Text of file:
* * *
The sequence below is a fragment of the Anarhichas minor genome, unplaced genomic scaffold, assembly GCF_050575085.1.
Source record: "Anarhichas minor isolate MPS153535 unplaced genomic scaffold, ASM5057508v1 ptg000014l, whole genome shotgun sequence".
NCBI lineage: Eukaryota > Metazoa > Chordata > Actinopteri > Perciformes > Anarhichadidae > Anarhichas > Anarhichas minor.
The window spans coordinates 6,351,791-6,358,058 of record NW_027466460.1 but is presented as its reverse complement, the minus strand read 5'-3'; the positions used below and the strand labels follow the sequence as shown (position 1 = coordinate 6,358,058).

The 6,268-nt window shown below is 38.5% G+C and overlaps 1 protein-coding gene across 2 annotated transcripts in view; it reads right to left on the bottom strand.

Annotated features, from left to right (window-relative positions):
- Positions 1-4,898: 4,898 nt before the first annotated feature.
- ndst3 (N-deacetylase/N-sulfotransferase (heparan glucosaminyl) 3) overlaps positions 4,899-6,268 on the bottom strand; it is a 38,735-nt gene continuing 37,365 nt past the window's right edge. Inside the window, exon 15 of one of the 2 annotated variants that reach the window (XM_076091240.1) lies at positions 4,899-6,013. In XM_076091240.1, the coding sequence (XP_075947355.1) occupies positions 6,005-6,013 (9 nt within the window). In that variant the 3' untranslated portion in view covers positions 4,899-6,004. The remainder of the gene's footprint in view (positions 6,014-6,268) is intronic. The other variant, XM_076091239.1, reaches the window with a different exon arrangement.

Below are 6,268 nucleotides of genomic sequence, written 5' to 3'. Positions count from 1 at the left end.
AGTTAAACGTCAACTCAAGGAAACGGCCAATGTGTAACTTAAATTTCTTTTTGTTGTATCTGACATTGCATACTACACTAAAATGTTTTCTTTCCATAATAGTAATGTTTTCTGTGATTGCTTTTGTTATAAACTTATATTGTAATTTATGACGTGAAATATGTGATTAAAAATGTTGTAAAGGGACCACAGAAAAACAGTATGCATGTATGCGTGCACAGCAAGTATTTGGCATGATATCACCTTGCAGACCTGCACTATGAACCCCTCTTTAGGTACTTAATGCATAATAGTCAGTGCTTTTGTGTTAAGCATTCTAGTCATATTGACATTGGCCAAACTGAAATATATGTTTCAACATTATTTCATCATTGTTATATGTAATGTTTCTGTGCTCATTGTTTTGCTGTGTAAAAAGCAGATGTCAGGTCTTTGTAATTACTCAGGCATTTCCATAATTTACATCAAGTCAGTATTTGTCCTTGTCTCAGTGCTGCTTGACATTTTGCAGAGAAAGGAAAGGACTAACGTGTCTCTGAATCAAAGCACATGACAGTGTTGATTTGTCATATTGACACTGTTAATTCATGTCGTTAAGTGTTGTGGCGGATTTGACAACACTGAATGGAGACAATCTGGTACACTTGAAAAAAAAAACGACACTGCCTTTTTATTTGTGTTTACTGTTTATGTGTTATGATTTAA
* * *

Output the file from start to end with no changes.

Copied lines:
The sequence below is a fragment of the Anarhichas minor genome, unplaced genomic scaffold, assembly GCF_050575085.1.
Source record: "Anarhichas minor isolate MPS153535 unplaced genomic scaffold, ASM5057508v1 ptg000014l, whole genome shotgun sequence".
NCBI lineage: Eukaryota > Metazoa > Chordata > Actinopteri > Perciformes > Anarhichadidae > Anarhichas > Anarhichas minor.
The window spans coordinates 6,351,791-6,358,058 of record NW_027466460.1 but is presented as its reverse complement, the minus strand read 5'-3'; the positions used below and the strand labels follow the sequence as shown (position 1 = coordinate 6,358,058).

The 6,268-nt window shown below is 38.5% G+C and overlaps 1 protein-coding gene across 2 annotated transcripts in view; it reads right to left on the bottom strand.

Annotated features, from left to right (window-relative positions):
- Positions 1-4,898: 4,898 nt before the first annotated feature.
- ndst3 (N-deacetylase/N-sulfotransferase (heparan glucosaminyl) 3) overlaps positions 4,899-6,268 on the bottom strand; it is a 38,735-nt gene continuing 37,365 nt past the window's right edge. Inside the window, exon 15 of one of the 2 annotated variants that reach the window (XM_076091240.1) lies at positions 4,899-6,013. In XM_076091240.1, the coding sequence (XP_075947355.1) occupies positions 6,005-6,013 (9 nt within the window). In that variant the 3' untranslated portion in view covers positions 4,899-6,004. The remainder of the gene's footprint in view (positions 6,014-6,268) is intronic. The other variant, XM_076091239.1, reaches the window with a different exon arrangement.

Below are 6,268 nucleotides of genomic sequence, written 5' to 3'. Positions count from 1 at the left end.
AGTTAAACGTCAACTCAAGGAAACGGCCAATGTGTAACTTAAATTTCTTTTTGTTGTATCTGACATTGCATACTACACTAAAATGTTTTCTTTCCATAATAGTAATGTTTTCTGTGATTGCTTTTGTTATAAACTTATATTGTAATTTATGACGTGAAATATGTGATTAAAAATGTTGTAAAGGGACCACAGAAAAACAGTATGCATGTATGCGTGCACAGCAAGTATTTGGCATGATATCACCTTGCAGACCTGCACTATGAACCCCTCTTTAGGTACTTAATGCATAATAGTCAGTGCTTTTGTGTTAAGCATTCTAGTCATATTGACATTGGCCAAACTGAAATATATGTTTCAACATTATTTCATCATTGTTATATGTAATGTTTCTGTGCTCATTGTTTTGCTGTGTAAAAAGCAGATGTCAGGTCTTTGTAATTACTCAGGCATTTCCATAATTTACATCAAGTCAGTATTTGTCCTTGTCTCAGTGCTGCTTGACATTTTGCAGAGAAAGGAAAGGACTAACGTGTCTCTGAATCAAAGCACATGACAGTGTTGATTTGTCATATTGACACTGTTAATTCATGTCGTTAAGTGTTGTGGCGGATTTGACAACACTGAATGGAGACAATCTGGTACACTTGAAAAAAAAAACGACACTGCCTTTTTATTTGTGTTTACTGTTTATGTGTTATGATTTAA